Mohamed ElBaradei Returns to Egypt To “Be With the People”
As the protests in Egypt turn more and more serious, the former head of International Atomic Energy Agency, Nobel Prize Laureate Mohamed ElBaradei, decided to return home on Thursday to “be with his people” and to participate in the major demonstration planned to happen on Friday.
ElBaradei said he had to make this decision in a time like this even though he had received many death threats over the last few weeks, when, according to his statement, an edict had been issued against him, saying his life was dispensable because he was defying the authorities of Egypt.
He added that no protection would be assigned to him while in Egypt and that he wanted to come to be with his people, so that he would not be accused that he took a safe distance from the troubles in the country while still encouraging change.
The protests got simmering intense during the last few days, when people were beaten up in the streets, and at least four were reported dead in the clashes with police.
All the while, ElBaradei expressed his opinion on the matter on the social network Twitter, one of the most useful tools in the coordination of protests all over Arab world.
On Wednesday night, he wrote that “we shall continue to exercise our right to peaceful demonstration and restore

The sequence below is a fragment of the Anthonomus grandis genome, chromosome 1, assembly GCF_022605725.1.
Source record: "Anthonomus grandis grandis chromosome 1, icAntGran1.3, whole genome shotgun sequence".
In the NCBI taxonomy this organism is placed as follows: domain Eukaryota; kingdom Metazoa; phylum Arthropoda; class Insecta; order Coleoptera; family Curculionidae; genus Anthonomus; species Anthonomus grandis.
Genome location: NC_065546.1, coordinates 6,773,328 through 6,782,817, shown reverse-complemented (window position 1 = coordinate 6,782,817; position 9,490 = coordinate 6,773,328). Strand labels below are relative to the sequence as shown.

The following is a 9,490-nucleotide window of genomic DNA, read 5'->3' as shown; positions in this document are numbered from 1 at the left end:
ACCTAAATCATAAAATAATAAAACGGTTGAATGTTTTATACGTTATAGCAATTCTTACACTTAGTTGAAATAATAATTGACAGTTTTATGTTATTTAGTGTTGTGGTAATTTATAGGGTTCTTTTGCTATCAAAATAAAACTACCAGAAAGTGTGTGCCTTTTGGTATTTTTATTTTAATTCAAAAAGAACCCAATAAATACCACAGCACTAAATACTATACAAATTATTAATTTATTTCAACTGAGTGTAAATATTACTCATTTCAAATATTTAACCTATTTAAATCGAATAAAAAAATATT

freedom and dignity.”
CNN reports that a user asked him where was he when the people were beaten and arrested.
Mohamed ElBaradei does not have a party to back him up, but supporters’ groups are formed on Facebook, where some 200,000 people already back his candidacy.
CNN already asks whether ElBaradei would be the leader to take over an interim presidency in case the incumbent president Hosni Mubarak is no longer president of Egypt, at the end of these protests.
Former head of IAEA made it clear that he had no intention of running for president as long as the elections are rigged, and promised to commit himself to modernizing the country and turn it into a democracy.
However, he warned he did not fancy the idea of doing the whole work, saying that Egyptians must learn to work together in stead of expecting a “Pharaoh” to do everything.
ElBaradei was in charge of investigating Iran’s nuclear file, and drew criticism from the U.S. authorities when he questioned the decision of G. Bush to invade Iraq on the assumption that he had weapons of mass destruction.
Quoting the slogan of Barack Obama, ElBaradei told the people in his country “Yes, we can!” referring to the capacity of changing what he called an “ossified regime.”11